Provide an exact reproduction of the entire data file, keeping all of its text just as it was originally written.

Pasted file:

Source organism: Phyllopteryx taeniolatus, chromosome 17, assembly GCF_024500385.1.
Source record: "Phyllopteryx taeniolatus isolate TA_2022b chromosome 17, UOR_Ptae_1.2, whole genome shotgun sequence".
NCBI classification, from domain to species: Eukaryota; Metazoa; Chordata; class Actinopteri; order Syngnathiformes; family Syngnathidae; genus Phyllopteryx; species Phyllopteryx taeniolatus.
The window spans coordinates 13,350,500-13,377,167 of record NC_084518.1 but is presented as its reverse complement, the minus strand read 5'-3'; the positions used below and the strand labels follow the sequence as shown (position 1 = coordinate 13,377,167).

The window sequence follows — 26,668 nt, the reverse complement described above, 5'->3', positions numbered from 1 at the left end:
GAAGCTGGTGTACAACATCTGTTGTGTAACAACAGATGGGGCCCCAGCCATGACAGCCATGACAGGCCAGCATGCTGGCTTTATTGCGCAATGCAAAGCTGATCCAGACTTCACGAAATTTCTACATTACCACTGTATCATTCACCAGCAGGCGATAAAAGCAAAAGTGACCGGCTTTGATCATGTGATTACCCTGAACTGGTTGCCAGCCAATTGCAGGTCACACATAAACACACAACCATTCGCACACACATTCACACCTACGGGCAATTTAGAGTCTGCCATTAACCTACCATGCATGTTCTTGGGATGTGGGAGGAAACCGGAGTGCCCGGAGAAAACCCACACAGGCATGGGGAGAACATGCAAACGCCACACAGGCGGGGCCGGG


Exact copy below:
Source organism: Phyllopteryx taeniolatus, chromosome 17, assembly GCF_024500385.1.
Source record: "Phyllopteryx taeniolatus isolate TA_2022b chromosome 17, UOR_Ptae_1.2, whole genome shotgun sequence".
NCBI classification, from domain to species: Eukaryota; Metazoa; Chordata; class Actinopteri; order Syngnathiformes; family Syngnathidae; genus Phyllopteryx; species Phyllopteryx taeniolatus.
The window spans coordinates 13,350,500-13,377,167 of record NC_084518.1 but is presented as its reverse complement, the minus strand read 5'-3'; the positions used below and the strand labels follow the sequence as shown (position 1 = coordinate 13,377,167).

The window sequence follows — 26,668 nt, the reverse complement described above, 5'->3', positions numbered from 1 at the left end:
GAAGCTGGTGTACAACATCTGTTGTGTAACAACAGATGGGGCCCCAGCCATGACAGCCATGACAGGCCAGCATGCTGGCTTTATTGCGCAATGCAAAGCTGATCCAGACTTCACGAAATTTCTACATTACCACTGTATCATTCACCAGCAGGCGATAAAAGCAAAAGTGACCGGCTTTGATCATGTGATTACCCTGAACTGGTTGCCAGCCAATTGCAGGTCACACATAAACACACAACCATTCGCACACACATTCACACCTACGGGCAATTTAGAGTCTGCCATTAACCTACCATGCATGTTCTTGGGATGTGGGAGGAAACCGGAGTGCCCGGAGAAAACCCACACAGGCATGGGGAGAACATGCAAACGCCACACAGGCGGGGCCGGG